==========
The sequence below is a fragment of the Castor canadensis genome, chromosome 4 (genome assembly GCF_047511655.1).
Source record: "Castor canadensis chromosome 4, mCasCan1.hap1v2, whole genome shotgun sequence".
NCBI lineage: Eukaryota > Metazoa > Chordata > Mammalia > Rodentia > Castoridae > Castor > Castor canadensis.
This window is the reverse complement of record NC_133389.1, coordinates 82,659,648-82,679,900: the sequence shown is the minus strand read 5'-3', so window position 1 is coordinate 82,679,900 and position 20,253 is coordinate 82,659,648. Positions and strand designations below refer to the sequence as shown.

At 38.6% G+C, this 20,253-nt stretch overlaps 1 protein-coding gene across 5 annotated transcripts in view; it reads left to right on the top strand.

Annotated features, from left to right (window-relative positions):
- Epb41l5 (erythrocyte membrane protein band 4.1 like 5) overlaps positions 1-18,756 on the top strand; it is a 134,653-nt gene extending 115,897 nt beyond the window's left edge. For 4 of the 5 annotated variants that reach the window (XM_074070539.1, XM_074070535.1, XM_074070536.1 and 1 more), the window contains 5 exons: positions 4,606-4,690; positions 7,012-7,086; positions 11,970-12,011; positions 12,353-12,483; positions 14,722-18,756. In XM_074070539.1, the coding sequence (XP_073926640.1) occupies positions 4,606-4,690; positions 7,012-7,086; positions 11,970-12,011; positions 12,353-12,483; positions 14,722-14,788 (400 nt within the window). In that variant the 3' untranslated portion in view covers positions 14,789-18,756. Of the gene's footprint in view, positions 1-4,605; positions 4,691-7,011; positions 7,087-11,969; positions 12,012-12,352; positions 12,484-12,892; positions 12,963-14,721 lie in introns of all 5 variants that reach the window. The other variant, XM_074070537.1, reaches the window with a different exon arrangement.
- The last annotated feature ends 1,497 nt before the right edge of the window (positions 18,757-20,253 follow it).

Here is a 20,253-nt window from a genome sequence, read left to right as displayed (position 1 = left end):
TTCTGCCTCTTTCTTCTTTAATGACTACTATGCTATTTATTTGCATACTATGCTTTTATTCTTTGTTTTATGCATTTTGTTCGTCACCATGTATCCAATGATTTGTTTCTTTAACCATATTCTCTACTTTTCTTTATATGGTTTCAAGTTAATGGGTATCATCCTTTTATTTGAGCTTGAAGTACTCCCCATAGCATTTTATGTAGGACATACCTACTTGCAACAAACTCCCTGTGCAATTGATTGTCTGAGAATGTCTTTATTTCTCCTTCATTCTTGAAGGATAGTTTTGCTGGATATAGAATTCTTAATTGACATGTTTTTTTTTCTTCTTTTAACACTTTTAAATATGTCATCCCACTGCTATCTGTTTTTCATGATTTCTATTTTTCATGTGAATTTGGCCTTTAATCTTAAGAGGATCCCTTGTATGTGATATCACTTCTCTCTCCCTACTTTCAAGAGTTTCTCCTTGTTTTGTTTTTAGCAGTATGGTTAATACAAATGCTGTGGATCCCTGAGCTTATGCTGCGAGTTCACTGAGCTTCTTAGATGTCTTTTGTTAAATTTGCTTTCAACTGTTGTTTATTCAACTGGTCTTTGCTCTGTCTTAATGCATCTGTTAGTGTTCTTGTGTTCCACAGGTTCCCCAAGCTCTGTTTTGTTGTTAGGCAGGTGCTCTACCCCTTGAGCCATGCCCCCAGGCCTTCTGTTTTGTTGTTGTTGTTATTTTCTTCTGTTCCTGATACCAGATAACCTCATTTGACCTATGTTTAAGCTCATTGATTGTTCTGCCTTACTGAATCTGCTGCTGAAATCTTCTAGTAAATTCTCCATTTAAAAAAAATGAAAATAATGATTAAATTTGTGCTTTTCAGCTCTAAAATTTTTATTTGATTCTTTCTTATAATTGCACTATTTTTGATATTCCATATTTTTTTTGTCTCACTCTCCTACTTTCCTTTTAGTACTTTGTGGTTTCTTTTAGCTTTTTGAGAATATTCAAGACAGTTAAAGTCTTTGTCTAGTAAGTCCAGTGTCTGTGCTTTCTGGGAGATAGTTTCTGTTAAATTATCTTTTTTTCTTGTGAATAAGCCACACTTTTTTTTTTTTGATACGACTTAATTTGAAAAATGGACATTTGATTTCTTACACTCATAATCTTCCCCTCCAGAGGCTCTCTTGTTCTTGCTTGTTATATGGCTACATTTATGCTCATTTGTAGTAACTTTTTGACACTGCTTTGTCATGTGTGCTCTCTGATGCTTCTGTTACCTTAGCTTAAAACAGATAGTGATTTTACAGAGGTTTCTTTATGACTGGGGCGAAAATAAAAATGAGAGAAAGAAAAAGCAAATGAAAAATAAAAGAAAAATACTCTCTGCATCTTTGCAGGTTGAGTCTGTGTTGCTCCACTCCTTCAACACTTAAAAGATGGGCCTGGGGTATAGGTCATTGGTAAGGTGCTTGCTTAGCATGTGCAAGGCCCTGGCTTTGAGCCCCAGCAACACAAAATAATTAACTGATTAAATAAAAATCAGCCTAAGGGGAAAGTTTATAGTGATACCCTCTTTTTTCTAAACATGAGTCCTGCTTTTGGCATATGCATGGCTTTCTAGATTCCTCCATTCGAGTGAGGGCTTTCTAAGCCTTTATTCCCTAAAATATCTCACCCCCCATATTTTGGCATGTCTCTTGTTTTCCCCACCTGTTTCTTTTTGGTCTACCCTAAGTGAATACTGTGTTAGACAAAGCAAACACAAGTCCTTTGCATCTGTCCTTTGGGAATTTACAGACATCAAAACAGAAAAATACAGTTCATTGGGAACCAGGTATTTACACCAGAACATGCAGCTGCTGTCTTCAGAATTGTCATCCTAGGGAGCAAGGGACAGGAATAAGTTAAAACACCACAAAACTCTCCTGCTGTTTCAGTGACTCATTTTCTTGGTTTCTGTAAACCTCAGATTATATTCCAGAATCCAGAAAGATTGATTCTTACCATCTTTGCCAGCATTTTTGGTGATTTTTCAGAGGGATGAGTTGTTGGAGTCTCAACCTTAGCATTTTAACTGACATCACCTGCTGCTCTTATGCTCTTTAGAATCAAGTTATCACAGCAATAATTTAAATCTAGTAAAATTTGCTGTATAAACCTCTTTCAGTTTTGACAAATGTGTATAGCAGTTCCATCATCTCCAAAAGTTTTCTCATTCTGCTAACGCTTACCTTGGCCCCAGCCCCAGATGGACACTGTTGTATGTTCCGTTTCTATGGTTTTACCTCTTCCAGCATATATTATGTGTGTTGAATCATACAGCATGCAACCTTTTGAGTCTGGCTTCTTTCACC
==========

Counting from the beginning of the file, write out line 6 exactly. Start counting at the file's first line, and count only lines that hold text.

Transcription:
Annotated features, from left to right (window-relative positions):